The biggest problem for me was readabilty. Scala is the first language that i've learned where at first i couldn't just read code and immediately guess what it does.
I think the prime reason for this is that scala permits operator overloading; more than that, in fact, almost every character can be an identifier. This results in often very cryptic code and libraries, because you can't guess what that function does without reading its definition. quick, what's the difference between +++ and ::: ? what's /: and /:\ ? You can't even google it!
The other big problem for me was the type system. At first it sounded really great, and in fact the amount of compile-time code verification that you can achieve is indeed impressive. But in practice, i found myself fighting with the type system a lot, for example when trying to reuse a function with generic type restrictions that I had't written: some time these can get very long and your only choice is to copy-paste them from the original definition.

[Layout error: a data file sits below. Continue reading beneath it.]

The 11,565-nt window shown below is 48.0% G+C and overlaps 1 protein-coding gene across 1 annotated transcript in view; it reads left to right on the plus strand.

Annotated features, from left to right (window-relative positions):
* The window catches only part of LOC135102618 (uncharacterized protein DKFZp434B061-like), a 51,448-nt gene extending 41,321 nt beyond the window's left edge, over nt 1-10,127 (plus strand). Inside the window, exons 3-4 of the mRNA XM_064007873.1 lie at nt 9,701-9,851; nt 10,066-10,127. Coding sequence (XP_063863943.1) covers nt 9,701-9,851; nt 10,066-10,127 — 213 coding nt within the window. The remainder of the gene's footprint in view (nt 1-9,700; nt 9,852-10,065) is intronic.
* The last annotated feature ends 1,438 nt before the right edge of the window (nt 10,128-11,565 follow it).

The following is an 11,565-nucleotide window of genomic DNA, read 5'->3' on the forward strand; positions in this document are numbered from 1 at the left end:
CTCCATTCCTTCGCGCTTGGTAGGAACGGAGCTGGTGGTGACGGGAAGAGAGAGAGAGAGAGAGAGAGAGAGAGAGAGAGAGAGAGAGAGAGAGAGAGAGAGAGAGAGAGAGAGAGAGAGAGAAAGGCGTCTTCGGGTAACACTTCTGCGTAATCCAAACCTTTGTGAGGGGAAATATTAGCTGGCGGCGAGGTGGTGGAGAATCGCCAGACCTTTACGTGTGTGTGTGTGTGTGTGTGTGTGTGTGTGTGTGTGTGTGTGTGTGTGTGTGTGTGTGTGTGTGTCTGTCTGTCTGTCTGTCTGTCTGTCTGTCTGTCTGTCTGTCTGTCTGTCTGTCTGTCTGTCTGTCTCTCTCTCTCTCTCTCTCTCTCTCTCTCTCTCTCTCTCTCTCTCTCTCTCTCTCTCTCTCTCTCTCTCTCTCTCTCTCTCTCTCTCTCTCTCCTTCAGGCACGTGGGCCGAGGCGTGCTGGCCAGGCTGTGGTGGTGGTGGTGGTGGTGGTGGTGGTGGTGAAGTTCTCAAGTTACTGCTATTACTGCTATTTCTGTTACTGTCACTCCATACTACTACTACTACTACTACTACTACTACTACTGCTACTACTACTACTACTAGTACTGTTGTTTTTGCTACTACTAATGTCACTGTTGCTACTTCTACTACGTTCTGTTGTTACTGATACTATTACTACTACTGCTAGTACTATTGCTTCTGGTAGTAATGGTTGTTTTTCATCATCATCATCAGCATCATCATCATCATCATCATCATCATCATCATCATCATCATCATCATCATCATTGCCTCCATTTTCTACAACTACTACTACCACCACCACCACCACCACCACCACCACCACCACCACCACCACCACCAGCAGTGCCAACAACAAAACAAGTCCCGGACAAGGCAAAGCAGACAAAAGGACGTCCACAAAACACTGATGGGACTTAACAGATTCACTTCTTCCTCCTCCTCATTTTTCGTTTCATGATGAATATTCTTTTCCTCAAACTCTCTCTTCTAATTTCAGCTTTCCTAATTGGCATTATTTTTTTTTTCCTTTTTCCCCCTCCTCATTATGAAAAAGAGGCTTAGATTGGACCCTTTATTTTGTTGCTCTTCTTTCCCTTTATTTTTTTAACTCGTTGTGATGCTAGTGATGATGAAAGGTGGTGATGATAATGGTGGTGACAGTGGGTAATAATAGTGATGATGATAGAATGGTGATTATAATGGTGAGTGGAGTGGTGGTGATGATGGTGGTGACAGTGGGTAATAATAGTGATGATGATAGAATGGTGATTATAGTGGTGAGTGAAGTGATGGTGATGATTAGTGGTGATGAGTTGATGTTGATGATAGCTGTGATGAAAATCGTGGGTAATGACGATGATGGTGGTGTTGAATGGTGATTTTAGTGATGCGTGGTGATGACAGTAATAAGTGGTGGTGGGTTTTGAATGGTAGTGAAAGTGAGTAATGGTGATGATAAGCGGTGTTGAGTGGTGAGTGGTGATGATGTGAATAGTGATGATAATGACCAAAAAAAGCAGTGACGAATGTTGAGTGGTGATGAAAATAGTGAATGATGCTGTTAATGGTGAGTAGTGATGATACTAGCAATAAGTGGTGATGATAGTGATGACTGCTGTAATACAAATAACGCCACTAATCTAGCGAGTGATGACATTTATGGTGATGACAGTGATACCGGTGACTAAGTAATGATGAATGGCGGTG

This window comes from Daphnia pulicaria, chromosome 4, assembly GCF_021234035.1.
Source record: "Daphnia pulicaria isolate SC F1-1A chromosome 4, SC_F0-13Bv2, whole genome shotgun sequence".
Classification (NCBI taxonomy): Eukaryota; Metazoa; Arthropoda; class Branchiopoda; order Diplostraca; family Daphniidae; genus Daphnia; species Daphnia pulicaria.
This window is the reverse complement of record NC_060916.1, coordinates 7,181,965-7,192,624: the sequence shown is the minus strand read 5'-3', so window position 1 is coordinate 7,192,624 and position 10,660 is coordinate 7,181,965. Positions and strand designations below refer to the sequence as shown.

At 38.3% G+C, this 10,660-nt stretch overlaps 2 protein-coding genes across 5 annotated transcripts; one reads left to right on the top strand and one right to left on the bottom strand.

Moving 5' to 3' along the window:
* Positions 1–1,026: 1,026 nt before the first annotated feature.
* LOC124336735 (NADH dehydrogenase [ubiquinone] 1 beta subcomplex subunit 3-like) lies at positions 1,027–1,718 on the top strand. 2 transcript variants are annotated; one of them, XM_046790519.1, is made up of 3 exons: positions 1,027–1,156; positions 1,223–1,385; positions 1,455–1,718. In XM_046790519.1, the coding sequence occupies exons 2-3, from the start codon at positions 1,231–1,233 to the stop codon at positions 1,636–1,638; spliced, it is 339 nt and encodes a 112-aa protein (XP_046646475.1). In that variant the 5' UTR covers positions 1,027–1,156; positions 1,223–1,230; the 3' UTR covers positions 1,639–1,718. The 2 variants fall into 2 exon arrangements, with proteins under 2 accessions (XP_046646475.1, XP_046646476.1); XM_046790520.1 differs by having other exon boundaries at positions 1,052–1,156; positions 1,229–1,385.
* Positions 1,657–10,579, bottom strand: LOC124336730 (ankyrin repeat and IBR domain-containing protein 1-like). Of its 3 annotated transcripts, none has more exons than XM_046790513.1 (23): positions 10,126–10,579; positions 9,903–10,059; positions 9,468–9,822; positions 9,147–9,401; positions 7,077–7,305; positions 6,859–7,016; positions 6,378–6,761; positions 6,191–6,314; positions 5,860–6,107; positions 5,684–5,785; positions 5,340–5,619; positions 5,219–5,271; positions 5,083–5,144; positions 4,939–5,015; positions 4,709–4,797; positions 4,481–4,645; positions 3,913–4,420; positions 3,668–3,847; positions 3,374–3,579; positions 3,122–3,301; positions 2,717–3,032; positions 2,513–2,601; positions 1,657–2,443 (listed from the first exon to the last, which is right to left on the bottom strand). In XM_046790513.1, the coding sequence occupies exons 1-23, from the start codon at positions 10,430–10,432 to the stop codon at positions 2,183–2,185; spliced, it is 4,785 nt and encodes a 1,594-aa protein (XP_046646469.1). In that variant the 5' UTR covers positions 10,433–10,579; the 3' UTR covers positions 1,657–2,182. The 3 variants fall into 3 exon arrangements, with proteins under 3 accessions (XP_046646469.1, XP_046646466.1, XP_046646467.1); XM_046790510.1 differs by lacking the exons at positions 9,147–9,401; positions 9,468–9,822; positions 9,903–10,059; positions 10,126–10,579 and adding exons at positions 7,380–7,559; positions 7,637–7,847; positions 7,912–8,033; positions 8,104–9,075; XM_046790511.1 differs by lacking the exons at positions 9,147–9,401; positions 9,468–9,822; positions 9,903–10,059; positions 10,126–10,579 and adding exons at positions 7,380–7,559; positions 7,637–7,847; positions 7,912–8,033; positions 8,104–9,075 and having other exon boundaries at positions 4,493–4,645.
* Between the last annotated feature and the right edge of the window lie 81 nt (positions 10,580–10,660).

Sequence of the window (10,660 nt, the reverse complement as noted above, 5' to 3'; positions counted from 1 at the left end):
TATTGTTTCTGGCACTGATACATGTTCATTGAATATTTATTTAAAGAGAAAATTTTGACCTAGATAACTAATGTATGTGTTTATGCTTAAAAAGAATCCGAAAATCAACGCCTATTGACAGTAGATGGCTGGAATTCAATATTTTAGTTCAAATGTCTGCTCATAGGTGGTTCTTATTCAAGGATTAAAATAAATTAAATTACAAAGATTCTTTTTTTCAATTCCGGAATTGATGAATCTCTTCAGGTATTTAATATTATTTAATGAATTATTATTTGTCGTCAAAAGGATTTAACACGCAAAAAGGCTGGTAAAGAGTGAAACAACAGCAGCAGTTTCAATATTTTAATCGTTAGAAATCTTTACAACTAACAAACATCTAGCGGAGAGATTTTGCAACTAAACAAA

Also, how do you test that your type constraints are correct? you can't, by definition, write compilable code that would invalidate them.
Finally, it turns out that a lot of the bad stuff that's in java ends up in scala also, because of runtime compatibility concerns. in particular, scala's generics are an extension of java's. so, for example, almost all generic type information is lost at runtime, except for some extra metadata that scala stores in the object. this results in pretty ugly code when you have a dynamic object and you need to use it with a generic method.
I've been toying with the idea of trying scala for a serious project for a few months, and this part scares me. It's so obviously a bad idea it makes me wonder what other dumb things are in there.
If you name your method addAll or ++ is pretty much the same. The same rules apply to both. Both can be called the same way:
coll1 addAll coll2 coll1 ++ coll2